On my new Tour the owners manual says:
Radio - 25 amp fuse
Accessory (under right side cover) 20 amp
12 - Volt Storage Compartment Outlet (under electrical cover above battery) 10 amp
The bike has 3 outlets. OK, just guessing here, but I'll bet they are saying the storage compartment above battery is the lower fairing on left where ipod connector is. - 10amp - makes sense for small items, ipod, phones....
...under right side storage compartment... I'll guess actually feeds the Tour pack ( wouldn't that be left? Is it facing bike's headlight or as you sit on it?)
... so, and follow me here please, is the Outlet in the fairing coming off the 25 amp... or do you think it is wired with the 10 amp in the lower?
Reason I ask is I use a heated vest for winter, use to wire straight in to battery, but that was when the battery was under the seat. I can plug it into the accessory outlet, and want to be sure not to overload the outlet.
Anyone know the schematics on this and is it safe to use the fairing outlet, even with all the electronics, radio, and possible GPS?
Would it be better to tap into the accessory side cover and would that affect warranty?
2012 Black XC Tour, HELI bars,
1.5" lowering kit (not the crap kind), Closeup Seat, Heli bars, Reverse, ATS, IAV, PC5, RPWs, m.o.u.s.e...
Mike, I am definitely not an electrician, but have had outlets for heated gear installed on many of my bikes, including my XC.
Heated gear draws a lot of amps.Plus, even though I have heated grips, I have heted gloves for when it is really cold and I will be riding all day (also have heated pants). If you haven't already, check the power requirements of the gear you use.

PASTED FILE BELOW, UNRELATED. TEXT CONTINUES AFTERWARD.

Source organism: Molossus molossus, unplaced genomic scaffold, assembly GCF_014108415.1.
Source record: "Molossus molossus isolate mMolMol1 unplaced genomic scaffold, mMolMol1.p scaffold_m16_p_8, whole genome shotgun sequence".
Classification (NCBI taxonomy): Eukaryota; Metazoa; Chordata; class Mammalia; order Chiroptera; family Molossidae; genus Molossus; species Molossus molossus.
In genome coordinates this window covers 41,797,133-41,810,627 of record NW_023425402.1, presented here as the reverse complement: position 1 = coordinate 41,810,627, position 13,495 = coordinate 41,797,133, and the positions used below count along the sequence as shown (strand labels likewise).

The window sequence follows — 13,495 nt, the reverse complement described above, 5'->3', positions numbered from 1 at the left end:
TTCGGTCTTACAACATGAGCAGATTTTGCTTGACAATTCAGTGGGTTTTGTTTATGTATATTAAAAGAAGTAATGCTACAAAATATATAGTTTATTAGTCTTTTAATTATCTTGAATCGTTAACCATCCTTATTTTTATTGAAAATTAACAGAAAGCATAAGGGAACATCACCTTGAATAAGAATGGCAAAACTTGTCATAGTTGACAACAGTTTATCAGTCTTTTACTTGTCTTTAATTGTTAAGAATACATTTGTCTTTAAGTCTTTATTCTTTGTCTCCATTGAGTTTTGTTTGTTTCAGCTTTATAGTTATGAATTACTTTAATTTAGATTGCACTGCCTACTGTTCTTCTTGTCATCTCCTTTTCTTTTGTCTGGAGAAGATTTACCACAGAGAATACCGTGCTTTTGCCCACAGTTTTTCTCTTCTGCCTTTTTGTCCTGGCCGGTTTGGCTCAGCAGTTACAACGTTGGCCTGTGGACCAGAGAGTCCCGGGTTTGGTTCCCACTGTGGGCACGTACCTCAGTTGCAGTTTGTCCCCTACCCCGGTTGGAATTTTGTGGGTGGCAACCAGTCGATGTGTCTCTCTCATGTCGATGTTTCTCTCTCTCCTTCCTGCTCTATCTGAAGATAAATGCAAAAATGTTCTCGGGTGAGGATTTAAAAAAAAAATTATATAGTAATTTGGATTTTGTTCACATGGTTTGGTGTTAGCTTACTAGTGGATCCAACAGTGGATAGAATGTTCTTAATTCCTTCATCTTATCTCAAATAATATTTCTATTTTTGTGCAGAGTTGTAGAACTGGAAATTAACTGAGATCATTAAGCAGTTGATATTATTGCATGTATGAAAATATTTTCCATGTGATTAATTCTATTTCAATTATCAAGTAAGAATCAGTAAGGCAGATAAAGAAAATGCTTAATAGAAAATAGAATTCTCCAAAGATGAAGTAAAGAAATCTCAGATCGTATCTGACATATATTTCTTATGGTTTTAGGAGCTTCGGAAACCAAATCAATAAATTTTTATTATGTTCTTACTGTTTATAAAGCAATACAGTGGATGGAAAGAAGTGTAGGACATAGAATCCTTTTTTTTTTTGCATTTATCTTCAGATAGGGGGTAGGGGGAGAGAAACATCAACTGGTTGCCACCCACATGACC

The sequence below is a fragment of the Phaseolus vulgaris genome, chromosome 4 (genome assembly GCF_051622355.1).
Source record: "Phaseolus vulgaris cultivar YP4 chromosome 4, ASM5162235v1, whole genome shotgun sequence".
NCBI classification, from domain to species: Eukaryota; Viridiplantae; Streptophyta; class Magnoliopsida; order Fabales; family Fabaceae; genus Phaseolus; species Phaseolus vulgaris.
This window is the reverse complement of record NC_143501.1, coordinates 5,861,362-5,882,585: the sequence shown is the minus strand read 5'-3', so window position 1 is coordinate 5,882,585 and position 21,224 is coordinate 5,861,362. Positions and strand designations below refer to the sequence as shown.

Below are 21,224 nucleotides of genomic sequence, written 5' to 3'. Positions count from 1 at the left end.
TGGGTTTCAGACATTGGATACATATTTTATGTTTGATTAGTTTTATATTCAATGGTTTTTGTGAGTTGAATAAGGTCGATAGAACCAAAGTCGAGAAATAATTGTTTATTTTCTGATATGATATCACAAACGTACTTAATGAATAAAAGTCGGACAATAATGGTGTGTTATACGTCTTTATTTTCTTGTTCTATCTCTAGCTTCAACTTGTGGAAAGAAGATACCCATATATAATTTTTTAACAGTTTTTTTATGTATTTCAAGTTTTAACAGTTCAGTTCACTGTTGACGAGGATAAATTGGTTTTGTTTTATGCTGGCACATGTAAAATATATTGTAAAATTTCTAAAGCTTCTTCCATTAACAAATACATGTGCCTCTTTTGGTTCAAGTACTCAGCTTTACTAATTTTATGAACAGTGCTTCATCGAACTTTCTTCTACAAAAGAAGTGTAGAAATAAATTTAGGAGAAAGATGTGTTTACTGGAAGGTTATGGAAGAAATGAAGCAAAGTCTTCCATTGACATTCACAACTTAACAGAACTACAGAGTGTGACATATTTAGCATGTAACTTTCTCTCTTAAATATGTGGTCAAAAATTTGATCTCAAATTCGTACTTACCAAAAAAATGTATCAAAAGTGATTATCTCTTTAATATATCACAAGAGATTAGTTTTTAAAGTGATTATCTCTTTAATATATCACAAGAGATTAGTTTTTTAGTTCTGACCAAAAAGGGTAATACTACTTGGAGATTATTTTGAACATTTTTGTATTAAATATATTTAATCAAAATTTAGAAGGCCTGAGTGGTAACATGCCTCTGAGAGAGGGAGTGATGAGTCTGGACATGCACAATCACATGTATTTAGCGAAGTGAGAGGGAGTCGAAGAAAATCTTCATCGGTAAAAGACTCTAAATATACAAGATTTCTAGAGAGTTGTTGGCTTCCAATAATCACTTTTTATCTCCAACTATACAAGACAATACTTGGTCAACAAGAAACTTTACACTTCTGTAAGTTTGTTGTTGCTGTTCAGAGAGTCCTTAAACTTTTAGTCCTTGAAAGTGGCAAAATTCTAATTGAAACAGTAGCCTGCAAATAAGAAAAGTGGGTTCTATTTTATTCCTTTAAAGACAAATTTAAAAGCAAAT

I have always been told to use a relay, which is what we did on my XC. Essentially direct to battery, but turns off with the key. We added a new power socket in the left sidecase (left when sitting on bike) and added a rheostadt on the "cheese" so I can easily adjust the heat while riding. The power cord itself just goes down from the jacket maybe 8" to the plug (on my heated gear, the power cords are on the left).
We added a new power socket in the left sidecase (left when sitting on bike) and added a rheostadt on the "cheese" so I can easily adjust the heat while riding. The power cord itself just goes down from the jacket maybe 8" to the plug (on my heated gear, the power cords are on the left).
Just a thought.
Found this thread while searching for electrical information.
Do you have any pictures of your rheostat installed on your cheese wedge?
I use a TourMaster heated liner (although not as much as on previous bikes -- those 1,731 CCs put out a lot of heat on their own). That liner, on max setting, takes c. 7 amps. The dash cigarette-lighter-style socket has no problem dealing with that. Since before purchasing my XCT, I already had a coiled cord for the liner (coax on the liner side, Powerlet male on the other end), I bought this for the XCT: http://www.powerlet.com/product/ciga...socket-cable/3 . I plug my coil cord into that extension, drape it over the handlebar by the clutch-side controls, and plug that into the dash. Works fine, no problems blowing fuses. (I plan to add a Powerlet through the plastic of the left side-cover, but I haven't gotten around to that yet.)
The official specs -- http://www.victorymotorcycles.com/en...specifications -- say that the XCT has "48 amps max output." Unfortunately, there's no mention of how much is already in use by the base bike. It also doesn't show an RPM vs. alternator chart. For instance, my Suzuki 650 Burgman scooter could handle my heated vest/liner and gloves just fine... except at idle, when my voltmeter would drop precipitously. So, I changed out the two 35-watt halogen bulbs in my Motolights to 5-watt LEDs, and that pretty much fixed the problem.
The only way to really tell whether you're running a deficit is to use an amp meter. Barring that, the Vics seem to have plenty of juice to spare to run heated gear, so I wouldn't worry about it.